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'Genius': The presentation of a writer's craft is pure Hollywood

'Genius' stars Colin Firth as editor Maxwell Perkins and Jude Law as Thomas Wolfe, one of the writers whom Perkins edited. 

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    'Genius' stars Colin Firth (l.) and Jude Law (r.).
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It’s tough enough making the case for a movie about a writer, but a movie about a writer and his editor? The literary life is notoriously difficult to dramatize. What, after all, can you do with all those endless hours confronting a blank page (or screen)? For this reason, most movies about writers highlight men, or women, of action – Hemingway is the prototype here. But how many swashbuckling editors have there been?

As it happens, Hemingway’s most celebrated editor, Maxwell Perkins, is showcased in “Genius,” which follows the stormy relationship between the legendary Scribner’s editor and another of his famous writers, Thomas Wolfe. Along with F. Scott Fitzgerald, he and Hemingway constituted the holy trinity in Perkins’s galaxy.

Despite my inherent reservations about its viability, I had high hopes for “Genius.” Colin Firth plays Perkins and Jude Law is Wolfe. The direction is by acclaimed British theater director Michael Grandage and the script, adapted from A. Scott Berg’s biography “Max Perkins: Editor of Genius,” is by John Logan, who last collaborated with Grandage on the powerful 2009 play “Red,” about another genius, the painter Mark Rothko.

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But my worst fears were confirmed almost from the start. In order to inject some pep into the proceedings, Law has been encouraged to play Wolfe as a motormouthed rhapsodist who seems less inspired than unhinged. He’s exhaustingly exuberant. Perkins as played by Firth, meanwhile, is so low-key and undemonstrative that he seems like an altogether different species from Wolfe. In a less-than-masterly bit of stage business, Grandage has Firth keep his hat on for the entire movie, except, predictably, in its final, tear-jerky moments. I suppose the point was to punch up Perkins’s politesse – something an actor of Firth’s caliber is quite capable of doing hatless – but all it made me think was, What’s Max hiding beneath his hat?

I’ve always had a tough time getting into Wolfe’s elephantine fiction, which is florid in the extreme, and “Genius” isn’t exactly the best lure for potential readers. My sympathy in this film was almost entirely given over to Perkins. He was the man who carved readable books out of the morass of manuscript pages that Wolfe dumped on him. (For “Of Time and the River,” his second novel, we see Wolfe deliver to Perkins’s office four crates of typed pages.) The inevitable split between Perkins and Wolfe, who had a surrogate father-son thing going, came about chiefly because Wolfe came to resent the reputation his self-effacing editor acquired for “creating” him. This split constitutes the only section of middling dramatic interest in “Genius,” but it’s too little, too late.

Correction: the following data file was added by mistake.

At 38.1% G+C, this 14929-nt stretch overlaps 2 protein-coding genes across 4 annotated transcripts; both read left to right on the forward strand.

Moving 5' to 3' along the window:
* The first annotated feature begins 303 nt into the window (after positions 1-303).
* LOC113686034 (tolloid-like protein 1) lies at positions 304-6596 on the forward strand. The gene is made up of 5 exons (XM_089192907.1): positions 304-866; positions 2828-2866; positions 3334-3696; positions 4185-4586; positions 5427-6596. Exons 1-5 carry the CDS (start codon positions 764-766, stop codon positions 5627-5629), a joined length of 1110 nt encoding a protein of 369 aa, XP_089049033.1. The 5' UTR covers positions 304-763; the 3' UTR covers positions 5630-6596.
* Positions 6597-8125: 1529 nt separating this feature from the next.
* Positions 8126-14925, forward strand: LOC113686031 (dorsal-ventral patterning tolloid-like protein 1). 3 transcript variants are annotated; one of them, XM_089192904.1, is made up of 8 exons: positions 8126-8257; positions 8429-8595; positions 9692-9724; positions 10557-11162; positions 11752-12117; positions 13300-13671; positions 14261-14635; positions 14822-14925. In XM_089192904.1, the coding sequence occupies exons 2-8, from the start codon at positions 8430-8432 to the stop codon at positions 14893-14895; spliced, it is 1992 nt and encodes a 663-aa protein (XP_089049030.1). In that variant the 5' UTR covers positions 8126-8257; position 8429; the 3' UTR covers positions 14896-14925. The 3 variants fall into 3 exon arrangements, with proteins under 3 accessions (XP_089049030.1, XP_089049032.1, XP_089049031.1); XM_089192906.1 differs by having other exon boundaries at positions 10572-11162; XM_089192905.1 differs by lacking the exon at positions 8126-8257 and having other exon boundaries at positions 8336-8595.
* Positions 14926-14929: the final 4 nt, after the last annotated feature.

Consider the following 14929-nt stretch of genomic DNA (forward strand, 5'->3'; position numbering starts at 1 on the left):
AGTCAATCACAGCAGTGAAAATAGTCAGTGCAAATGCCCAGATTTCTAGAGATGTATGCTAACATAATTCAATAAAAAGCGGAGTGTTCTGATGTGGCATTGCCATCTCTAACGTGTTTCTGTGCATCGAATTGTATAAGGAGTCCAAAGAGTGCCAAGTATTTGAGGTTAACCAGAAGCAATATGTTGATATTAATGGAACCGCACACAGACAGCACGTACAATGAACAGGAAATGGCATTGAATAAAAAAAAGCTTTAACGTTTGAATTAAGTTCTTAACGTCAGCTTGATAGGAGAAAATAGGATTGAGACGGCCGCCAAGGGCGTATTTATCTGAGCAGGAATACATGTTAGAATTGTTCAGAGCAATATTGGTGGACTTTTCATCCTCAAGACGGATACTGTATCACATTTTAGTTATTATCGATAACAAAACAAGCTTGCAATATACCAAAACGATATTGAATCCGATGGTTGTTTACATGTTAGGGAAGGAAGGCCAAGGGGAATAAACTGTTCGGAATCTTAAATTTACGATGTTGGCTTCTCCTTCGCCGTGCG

To juice things up a bit, Hemingway (Dominic West) shows up for some marlin fishing, and so does Fitzgerald (Guy Pearce), on the skids in Hollywood. Wolfe’s married mistress, Aline Bernstein (Nicole Kidman), who supported him financially for a time, has a couple of high-strung scenes in which she proclaims what we already know – that this guy is a user who discards the things he loves. Practically the only non-British actor in the cast is Laura Linney as Perkins’s neglected wife, Louise. Maybe next we can have a movie about, say, Oscar Wilde, featuring an all-American cast?

For all its tony trappings, the presentation of genius in “Genius” is purest Hollywood: Wolfe is a wild man who is too sensitive, too “creative,” to survive in this straitlaced world. Perkins’s genius, by contrast, is so pallid that it barely registers. Together these men do not, to put it charitably, make for an invigorating combo. Grade: C (Rated PG-13 for some thematic elements and suggestive content.)

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